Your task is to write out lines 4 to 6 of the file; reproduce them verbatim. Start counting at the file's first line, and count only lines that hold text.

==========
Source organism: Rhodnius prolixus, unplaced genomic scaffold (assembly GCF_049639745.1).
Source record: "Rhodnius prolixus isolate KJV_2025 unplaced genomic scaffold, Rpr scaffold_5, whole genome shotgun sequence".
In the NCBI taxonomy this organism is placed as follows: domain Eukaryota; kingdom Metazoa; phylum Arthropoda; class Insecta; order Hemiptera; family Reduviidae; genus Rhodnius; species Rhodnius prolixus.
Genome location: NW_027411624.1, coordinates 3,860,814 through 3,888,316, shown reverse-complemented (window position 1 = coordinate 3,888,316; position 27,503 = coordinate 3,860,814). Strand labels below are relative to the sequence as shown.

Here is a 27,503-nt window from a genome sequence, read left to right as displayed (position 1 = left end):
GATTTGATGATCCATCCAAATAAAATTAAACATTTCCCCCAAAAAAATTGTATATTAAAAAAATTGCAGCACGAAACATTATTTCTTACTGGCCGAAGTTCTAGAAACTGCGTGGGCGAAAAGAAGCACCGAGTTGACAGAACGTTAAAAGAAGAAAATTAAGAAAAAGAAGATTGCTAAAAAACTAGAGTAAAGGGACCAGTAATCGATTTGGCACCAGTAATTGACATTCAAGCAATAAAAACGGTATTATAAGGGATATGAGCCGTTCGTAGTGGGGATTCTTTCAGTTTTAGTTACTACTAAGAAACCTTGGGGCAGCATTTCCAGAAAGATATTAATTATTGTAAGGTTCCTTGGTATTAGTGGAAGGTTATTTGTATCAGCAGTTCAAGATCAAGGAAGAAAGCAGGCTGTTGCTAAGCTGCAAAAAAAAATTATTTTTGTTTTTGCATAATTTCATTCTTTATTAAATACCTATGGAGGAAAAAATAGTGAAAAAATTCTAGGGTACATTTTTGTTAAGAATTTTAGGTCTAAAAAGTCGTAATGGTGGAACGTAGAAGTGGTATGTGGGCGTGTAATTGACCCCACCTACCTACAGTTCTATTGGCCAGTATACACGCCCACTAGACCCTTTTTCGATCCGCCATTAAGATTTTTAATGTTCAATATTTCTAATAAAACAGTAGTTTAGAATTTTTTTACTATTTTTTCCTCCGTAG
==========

Genome location: NW_027411624.1, coordinates 3,860,814 through 3,888,316, shown reverse-complemented (window position 1 = coordinate 3,888,316; position 27,503 = coordinate 3,860,814). Strand labels below are relative to the sequence as shown.

Here is a 27,503-nt window from a genome sequence, read left to right as displayed (position 1 = left end):
GATTTGATGATCCATCCAAATAAAATTAAACATTTCCCCCAAAAAAATTGTATATTAAAAAAATTGCAGCACGAAACATTATTTCTTACTGGCCGAAGTTCTAGAAACTGCGTGGGCGAAAAGAAGCACCGAGTTGACAGAACGTTAAAAGAAGAAAATTAAGAAAAAGAAGATTGCTAAAAAACTAGAGTAAAGGGACCAGTAATCGATTTGGCACCAGTAATTGACATTCAAGCAATAAAAACGGTATTATAAGGGATATGAGCCGTTCGTAGTGGGGATTCTTTCAGTTTTAGTTACTACTAAGAAACCTTGGGGCAGCATTTCCAGAAAGATATTAATTATTGTAAGGTTCCTTGGTATTAGTGGAAGGTTATTTGTATCAGCAGTTCAAGATCAAGGAAGAAAGCAGGCTGTTGCTAAGCTGCAAAAAAAAATTATTTTTGTTTTTGCATAATTTCATTCTTTATTAAATACCTATGGAGGAAAAAATAGTGAAAAAATTCTAGGGTACATTTTTGTTAAGAATTTTAGGTCTAAAAAGTCGTAATGGTGGAACGTAGAAGTGGTATGTGGGCGTGTAATTGACCCCACCTACCTACAGTTCTATTGGCCAGTATACACGCCCACTAGACCCTTTTTCGATCCGCCATTAAGATTTTTAATGTTCAATATTTCTAATAAAACAGTAGTTTAGAATTTTTTTACTATTTTTTCCTCCGTAG